Sally Field returns to series television, but ABC will need to find some mighty patient audiences to get “The Court” on next year’s docket. John Wells’ attempt to juice more drama out of D.C.’s hallowed chambers shares with the Wells-produced “The West Wing” a slow and deliberate pace, with a large cast that tackles complex and jargon-riddled issues. But its courtcentric competition, “Judging Amy” on CBS, is far more familial and easily digested.
“The Court” begins with Kate Nolan (Field), a governor of an unnamed state — her background, though, is all Ohio — arriving in D.C. for a presidential meeting. Turns out hers is the only name on a list of replacements for a judge who died in a car accident. As she weaves her way through meetings, conferences and a nomination hearing, Nolan is established as a “one vote at a time” judge, the sort of politico who is neither liberal nor conservative. As the pilot plays out, it’s clear she’s the only Supreme Court justice like this — everyone else has an agenda.
Meanwhile, a local TV political talking head, Harlan Brandt (Craig Bierko), heads to Ohio to chronicle Nolan’s privileged life and contrast it with that of Charlene Grissom (Cynthia Ettinger), who is sentenced to a lengthy prison stay after her third strike, stealing a credit card to buy lingerie. What their two lives have in common is never quite clear. Brandt stumbles into a skeleton that may be in Nolan’s closet; word gets back to her that he’s out there digging away, and all members of Nolan’s camp are confident nothing will come of it. Certainly, Brandt’s investigation will be a running theme through the show.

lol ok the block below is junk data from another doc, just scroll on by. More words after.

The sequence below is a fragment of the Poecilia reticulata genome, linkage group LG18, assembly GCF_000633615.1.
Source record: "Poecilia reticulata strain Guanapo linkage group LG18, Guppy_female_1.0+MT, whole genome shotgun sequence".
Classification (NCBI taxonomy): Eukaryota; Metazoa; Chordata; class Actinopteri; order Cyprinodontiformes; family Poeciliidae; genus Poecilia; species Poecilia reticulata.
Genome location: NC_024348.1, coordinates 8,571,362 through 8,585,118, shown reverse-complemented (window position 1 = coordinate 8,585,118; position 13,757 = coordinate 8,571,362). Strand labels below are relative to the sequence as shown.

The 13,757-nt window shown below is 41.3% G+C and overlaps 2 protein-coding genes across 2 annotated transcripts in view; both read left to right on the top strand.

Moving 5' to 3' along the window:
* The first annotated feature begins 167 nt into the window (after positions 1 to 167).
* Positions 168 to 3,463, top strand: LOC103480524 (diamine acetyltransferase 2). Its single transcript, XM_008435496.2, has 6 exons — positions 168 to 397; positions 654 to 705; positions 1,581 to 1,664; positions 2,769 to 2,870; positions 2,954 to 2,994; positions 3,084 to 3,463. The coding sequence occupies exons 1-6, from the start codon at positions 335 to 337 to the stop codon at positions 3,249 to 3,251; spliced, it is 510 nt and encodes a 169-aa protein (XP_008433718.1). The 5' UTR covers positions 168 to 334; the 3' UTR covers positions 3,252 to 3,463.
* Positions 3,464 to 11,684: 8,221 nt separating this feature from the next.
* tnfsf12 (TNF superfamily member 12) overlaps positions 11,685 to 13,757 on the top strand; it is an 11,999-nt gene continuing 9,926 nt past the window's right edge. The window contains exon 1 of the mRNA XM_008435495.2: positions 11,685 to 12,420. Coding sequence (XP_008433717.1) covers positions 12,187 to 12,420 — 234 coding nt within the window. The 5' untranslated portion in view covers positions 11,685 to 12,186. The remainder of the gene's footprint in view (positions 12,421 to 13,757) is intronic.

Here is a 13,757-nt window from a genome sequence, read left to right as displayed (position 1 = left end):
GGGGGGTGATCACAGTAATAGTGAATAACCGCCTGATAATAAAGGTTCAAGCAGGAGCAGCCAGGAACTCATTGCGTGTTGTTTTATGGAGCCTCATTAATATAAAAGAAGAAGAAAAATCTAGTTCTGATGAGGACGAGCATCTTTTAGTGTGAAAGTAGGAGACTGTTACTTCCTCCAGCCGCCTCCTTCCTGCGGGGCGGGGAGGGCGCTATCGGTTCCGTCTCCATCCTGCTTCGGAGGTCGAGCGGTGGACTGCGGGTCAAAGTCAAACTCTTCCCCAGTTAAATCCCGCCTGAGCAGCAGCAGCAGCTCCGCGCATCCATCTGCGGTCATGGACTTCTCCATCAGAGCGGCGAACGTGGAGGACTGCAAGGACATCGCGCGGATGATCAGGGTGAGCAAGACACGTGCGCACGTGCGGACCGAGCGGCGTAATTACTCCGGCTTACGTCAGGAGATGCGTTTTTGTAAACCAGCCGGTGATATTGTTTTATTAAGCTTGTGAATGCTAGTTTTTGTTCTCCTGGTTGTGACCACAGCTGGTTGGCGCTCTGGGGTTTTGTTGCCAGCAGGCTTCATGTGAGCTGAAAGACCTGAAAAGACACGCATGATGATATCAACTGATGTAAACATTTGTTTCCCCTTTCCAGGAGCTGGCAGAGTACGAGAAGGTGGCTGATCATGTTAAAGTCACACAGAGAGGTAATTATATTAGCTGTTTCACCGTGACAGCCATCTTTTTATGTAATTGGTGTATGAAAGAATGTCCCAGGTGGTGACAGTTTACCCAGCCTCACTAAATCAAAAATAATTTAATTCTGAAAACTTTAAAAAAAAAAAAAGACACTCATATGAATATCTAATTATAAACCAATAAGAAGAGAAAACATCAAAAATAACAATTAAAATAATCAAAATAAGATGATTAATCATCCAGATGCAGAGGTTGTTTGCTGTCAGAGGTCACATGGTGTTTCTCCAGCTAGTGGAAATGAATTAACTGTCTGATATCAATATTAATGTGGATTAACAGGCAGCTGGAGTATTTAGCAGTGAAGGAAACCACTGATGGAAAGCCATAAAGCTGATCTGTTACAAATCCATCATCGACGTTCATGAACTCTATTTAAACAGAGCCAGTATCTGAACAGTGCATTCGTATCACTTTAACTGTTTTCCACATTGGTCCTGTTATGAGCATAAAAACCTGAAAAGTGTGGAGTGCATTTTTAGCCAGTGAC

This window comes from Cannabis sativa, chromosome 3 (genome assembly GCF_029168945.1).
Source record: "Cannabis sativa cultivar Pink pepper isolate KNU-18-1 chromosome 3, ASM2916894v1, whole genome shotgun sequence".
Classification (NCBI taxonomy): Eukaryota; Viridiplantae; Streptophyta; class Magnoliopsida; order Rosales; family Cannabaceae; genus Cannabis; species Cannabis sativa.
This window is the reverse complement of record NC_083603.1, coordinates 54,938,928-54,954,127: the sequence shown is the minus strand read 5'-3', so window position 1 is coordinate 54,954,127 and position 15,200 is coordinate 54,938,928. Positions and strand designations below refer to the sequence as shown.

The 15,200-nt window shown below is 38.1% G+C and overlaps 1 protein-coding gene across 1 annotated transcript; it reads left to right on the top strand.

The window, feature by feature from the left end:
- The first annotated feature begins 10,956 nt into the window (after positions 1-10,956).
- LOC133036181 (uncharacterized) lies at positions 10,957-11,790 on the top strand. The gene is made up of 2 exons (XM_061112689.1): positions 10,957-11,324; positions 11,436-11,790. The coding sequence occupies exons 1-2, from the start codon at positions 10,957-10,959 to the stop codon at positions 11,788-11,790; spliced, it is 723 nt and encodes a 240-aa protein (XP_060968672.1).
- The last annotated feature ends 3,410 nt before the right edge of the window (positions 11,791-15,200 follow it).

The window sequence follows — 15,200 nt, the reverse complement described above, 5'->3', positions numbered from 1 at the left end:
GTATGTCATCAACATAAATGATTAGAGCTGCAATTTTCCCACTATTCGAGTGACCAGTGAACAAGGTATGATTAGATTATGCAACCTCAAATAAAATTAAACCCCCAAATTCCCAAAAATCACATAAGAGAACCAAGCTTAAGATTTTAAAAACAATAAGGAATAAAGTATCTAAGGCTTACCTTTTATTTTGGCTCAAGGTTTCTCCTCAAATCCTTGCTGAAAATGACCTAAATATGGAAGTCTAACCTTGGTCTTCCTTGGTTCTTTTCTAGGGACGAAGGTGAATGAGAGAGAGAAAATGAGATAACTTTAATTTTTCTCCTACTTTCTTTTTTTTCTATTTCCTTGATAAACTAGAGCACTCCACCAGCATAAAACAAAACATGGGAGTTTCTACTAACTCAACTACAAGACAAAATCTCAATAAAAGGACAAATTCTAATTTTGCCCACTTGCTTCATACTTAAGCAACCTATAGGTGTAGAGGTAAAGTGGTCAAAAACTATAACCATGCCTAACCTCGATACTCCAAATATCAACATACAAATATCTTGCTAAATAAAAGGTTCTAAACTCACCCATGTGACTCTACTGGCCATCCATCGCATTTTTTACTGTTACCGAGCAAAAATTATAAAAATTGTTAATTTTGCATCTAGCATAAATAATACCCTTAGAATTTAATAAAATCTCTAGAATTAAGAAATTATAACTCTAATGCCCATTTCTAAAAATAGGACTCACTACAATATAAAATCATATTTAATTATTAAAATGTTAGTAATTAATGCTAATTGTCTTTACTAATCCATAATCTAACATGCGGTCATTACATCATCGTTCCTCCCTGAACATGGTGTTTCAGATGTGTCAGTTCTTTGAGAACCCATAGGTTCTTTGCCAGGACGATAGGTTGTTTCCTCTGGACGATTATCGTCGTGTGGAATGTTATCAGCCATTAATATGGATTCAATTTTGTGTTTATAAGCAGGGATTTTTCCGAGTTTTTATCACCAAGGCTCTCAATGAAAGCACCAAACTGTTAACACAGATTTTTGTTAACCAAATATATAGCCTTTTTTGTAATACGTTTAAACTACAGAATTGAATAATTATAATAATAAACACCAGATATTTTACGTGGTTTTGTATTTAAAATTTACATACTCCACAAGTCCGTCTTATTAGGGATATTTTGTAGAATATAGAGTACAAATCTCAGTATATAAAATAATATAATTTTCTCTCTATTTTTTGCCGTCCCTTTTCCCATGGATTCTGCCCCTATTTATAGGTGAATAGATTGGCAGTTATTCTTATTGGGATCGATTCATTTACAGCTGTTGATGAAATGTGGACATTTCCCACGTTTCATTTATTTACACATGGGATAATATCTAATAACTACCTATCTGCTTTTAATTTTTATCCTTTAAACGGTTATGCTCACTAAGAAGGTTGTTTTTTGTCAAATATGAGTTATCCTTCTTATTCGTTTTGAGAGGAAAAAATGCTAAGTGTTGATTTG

“The Court” is shot well enough for an hourlong pilot, but it lacks “West Wing’s” majesty and filmlike qualities. The characters are almost all by-the-book judges as Pat Hingle, Miguel Sandoval and Chris Sarandon play one side of the political spectrum or the other. They engage in dogmatic arguments, and it seems that only a swell person like Nolan can get them to stop and reflect. There is little care and concern among the players here, and when it does get a little personal, it turns sudsy.
Creator Carol Flint does, however, cover an extraordinary amount of ground in the pilot, especially in setting up Nolan’s history. Jonathan Kaplan’s direction is concise and keeps the interest level up when the material gets dragged down by legalese.